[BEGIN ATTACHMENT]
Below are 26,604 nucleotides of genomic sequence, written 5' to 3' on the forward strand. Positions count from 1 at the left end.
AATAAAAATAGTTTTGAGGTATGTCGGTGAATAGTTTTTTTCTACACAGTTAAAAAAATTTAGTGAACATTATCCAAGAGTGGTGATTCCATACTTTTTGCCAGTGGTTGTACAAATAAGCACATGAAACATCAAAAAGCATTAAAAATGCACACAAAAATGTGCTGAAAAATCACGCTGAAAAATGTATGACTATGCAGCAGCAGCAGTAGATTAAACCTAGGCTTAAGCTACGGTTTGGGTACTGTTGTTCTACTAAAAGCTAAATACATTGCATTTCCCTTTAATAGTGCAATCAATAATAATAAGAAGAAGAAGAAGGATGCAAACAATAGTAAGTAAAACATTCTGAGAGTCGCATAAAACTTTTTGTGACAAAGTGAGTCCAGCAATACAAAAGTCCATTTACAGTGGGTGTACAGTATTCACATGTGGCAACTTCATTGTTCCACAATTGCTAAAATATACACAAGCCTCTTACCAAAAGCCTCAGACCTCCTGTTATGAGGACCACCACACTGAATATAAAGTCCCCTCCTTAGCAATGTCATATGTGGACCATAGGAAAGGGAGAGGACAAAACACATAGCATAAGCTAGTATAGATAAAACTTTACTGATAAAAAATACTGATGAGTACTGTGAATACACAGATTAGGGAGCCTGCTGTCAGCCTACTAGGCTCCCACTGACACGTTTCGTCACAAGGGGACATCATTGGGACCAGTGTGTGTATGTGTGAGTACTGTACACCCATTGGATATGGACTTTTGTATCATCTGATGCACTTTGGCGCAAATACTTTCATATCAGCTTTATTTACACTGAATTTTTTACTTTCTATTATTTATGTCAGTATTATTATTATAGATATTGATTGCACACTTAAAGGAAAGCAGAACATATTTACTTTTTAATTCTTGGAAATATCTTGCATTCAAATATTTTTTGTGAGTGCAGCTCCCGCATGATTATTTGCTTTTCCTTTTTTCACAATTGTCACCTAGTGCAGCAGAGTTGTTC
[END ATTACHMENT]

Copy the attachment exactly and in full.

Below are 26,604 nucleotides of genomic sequence, written 5' to 3' on the forward strand. Positions count from 1 at the left end.
AATAAAAATAGTTTTGAGGTATGTCGGTGAATAGTTTTTTTCTACACAGTTAAAAAAATTTAGTGAACATTATCCAAGAGTGGTGATTCCATACTTTTTGCCAGTGGTTGTACAAATAAGCACATGAAACATCAAAAAGCATTAAAAATGCACACAAAAATGTGCTGAAAAATCACGCTGAAAAATGTATGACTATGCAGCAGCAGCAGTAGATTAAACCTAGGCTTAAGCTACGGTTTGGGTACTGTTGTTCTACTAAAAGCTAAATACATTGCATTTCCCTTTAATAGTGCAATCAATAATAATAAGAAGAAGAAGAAGGATGCAAACAATAGTAAGTAAAACATTCTGAGAGTCGCATAAAACTTTTTGTGACAAAGTGAGTCCAGCAATACAAAAGTCCATTTACAGTGGGTGTACAGTATTCACATGTGGCAACTTCATTGTTCCACAATTGCTAAAATATACACAAGCCTCTTACCAAAAGCCTCAGACCTCCTGTTATGAGGACCACCACACTGAATATAAAGTCCCCTCCTTAGCAATGTCATATGTGGACCATAGGAAAGGGAGAGGACAAAACACATAGCATAAGCTAGTATAGATAAAACTTTACTGATAAAAAATACTGATGAGTACTGTGAATACACAGATTAGGGAGCCTGCTGTCAGCCTACTAGGCTCCCACTGACACGTTTCGTCACAAGGGGACATCATTGGGACCAGTGTGTGTATGTGTGAGTACTGTACACCCATTGGATATGGACTTTTGTATCATCTGATGCACTTTGGCGCAAATACTTTCATATCAGCTTTATTTACACTGAATTTTTTACTTTCTATTATTTATGTCAGTATTATTATTATAGATATTGATTGCACACTTAAAGGAAAGCAGAACATATTTACTTTTTAATTCTTGGAAATATCTTGCATTCAAATATTTTTTGTGAGTGCAGCTCCCGCATGATTATTTGCTTTTCCTTTTTTCACAATTGTCACCTAGTGCAGCAGAGTTGTTC